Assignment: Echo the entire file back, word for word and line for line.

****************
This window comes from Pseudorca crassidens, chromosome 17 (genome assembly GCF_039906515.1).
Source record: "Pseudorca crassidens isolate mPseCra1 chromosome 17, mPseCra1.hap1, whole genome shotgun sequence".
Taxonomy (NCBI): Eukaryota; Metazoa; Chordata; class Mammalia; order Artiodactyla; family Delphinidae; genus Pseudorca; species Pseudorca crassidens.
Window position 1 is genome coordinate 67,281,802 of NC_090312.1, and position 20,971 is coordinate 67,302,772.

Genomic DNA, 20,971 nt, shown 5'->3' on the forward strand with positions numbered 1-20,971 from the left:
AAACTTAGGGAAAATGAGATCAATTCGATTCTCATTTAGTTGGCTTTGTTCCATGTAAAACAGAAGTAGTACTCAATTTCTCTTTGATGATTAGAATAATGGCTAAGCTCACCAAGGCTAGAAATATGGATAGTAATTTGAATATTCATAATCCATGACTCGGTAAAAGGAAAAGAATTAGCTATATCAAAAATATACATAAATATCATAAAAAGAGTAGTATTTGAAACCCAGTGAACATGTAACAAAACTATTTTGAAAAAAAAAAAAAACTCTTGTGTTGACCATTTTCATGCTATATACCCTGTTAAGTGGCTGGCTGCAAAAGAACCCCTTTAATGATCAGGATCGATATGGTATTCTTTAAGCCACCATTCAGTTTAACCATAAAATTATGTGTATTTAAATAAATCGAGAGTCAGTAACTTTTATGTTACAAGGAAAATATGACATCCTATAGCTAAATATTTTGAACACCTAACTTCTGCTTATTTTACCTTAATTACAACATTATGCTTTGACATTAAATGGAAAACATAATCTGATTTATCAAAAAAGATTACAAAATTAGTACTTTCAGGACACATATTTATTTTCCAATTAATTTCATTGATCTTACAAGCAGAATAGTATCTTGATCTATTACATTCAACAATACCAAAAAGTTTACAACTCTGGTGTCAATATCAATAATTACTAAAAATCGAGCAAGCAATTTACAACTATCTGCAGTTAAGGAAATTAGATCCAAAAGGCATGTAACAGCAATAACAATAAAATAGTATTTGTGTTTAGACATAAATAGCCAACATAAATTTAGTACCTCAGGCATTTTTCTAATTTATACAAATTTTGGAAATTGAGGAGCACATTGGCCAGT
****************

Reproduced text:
This window comes from Pseudorca crassidens, chromosome 17 (genome assembly GCF_039906515.1).
Source record: "Pseudorca crassidens isolate mPseCra1 chromosome 17, mPseCra1.hap1, whole genome shotgun sequence".
Taxonomy (NCBI): Eukaryota; Metazoa; Chordata; class Mammalia; order Artiodactyla; family Delphinidae; genus Pseudorca; species Pseudorca crassidens.
Window position 1 is genome coordinate 67,281,802 of NC_090312.1, and position 20,971 is coordinate 67,302,772.

Genomic DNA, 20,971 nt, shown 5'->3' on the forward strand with positions numbered 1-20,971 from the left:
AAACTTAGGGAAAATGAGATCAATTCGATTCTCATTTAGTTGGCTTTGTTCCATGTAAAACAGAAGTAGTACTCAATTTCTCTTTGATGATTAGAATAATGGCTAAGCTCACCAAGGCTAGAAATATGGATAGTAATTTGAATATTCATAATCCATGACTCGGTAAAAGGAAAAGAATTAGCTATATCAAAAATATACATAAATATCATAAAAAGAGTAGTATTTGAAACCCAGTGAACATGTAACAAAACTATTTTGAAAAAAAAAAAAAACTCTTGTGTTGACCATTTTCATGCTATATACCCTGTTAAGTGGCTGGCTGCAAAAGAACCCCTTTAATGATCAGGATCGATATGGTATTCTTTAAGCCACCATTCAGTTTAACCATAAAATTATGTGTATTTAAATAAATCGAGAGTCAGTAACTTTTATGTTACAAGGAAAATATGACATCCTATAGCTAAATATTTTGAACACCTAACTTCTGCTTATTTTACCTTAATTACAACATTATGCTTTGACATTAAATGGAAAACATAATCTGATTTATCAAAAAAGATTACAAAATTAGTACTTTCAGGACACATATTTATTTTCCAATTAATTTCATTGATCTTACAAGCAGAATAGTATCTTGATCTATTACATTCAACAATACCAAAAAGTTTACAACTCTGGTGTCAATATCAATAATTACTAAAAATCGAGCAAGCAATTTACAACTATCTGCAGTTAAGGAAATTAGATCCAAAAGGCATGTAACAGCAATAACAATAAAATAGTATTTGTGTTTAGACATAAATAGCCAACATAAATTTAGTACCTCAGGCATTTTTCTAATTTATACAAATTTTGGAAATTGAGGAGCACATTGGCCAGT